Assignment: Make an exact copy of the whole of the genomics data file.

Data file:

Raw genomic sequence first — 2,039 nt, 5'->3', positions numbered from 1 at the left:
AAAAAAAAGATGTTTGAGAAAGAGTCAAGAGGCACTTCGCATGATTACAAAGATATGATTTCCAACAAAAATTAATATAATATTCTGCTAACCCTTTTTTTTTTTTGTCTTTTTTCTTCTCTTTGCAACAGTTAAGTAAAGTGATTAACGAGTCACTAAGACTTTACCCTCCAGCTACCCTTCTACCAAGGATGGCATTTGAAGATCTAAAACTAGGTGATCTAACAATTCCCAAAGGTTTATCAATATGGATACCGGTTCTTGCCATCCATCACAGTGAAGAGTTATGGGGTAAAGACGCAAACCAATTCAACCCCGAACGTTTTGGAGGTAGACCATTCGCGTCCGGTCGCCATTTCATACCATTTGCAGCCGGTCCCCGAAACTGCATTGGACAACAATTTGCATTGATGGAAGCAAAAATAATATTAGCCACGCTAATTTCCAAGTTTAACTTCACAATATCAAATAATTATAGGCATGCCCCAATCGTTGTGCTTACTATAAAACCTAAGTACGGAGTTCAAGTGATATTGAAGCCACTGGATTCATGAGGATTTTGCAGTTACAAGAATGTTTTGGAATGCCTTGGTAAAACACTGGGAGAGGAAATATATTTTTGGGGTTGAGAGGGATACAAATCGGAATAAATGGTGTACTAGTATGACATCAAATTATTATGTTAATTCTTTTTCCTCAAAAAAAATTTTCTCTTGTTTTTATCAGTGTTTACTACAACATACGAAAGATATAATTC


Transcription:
Raw genomic sequence first — 2,039 nt, 5'->3', positions numbered from 1 at the left:
AAAAAAAAGATGTTTGAGAAAGAGTCAAGAGGCACTTCGCATGATTACAAAGATATGATTTCCAACAAAAATTAATATAATATTCTGCTAACCCTTTTTTTTTTTTGTCTTTTTTCTTCTCTTTGCAACAGTTAAGTAAAGTGATTAACGAGTCACTAAGACTTTACCCTCCAGCTACCCTTCTACCAAGGATGGCATTTGAAGATCTAAAACTAGGTGATCTAACAATTCCCAAAGGTTTATCAATATGGATACCGGTTCTTGCCATCCATCACAGTGAAGAGTTATGGGGTAAAGACGCAAACCAATTCAACCCCGAACGTTTTGGAGGTAGACCATTCGCGTCCGGTCGCCATTTCATACCATTTGCAGCCGGTCCCCGAAACTGCATTGGACAACAATTTGCATTGATGGAAGCAAAAATAATATTAGCCACGCTAATTTCCAAGTTTAACTTCACAATATCAAATAATTATAGGCATGCCCCAATCGTTGTGCTTACTATAAAACCTAAGTACGGAGTTCAAGTGATATTGAAGCCACTGGATTCATGAGGATTTTGCAGTTACAAGAATGTTTTGGAATGCCTTGGTAAAACACTGGGAGAGGAAATATATTTTTGGGGTTGAGAGGGATACAAATCGGAATAAATGGTGTACTAGTATGACATCAAATTATTATGTTAATTCTTTTTCCTCAAAAAAAATTTTCTCTTGTTTTTATCAGTGTTTACTACAACATACGAAAGATATAATTC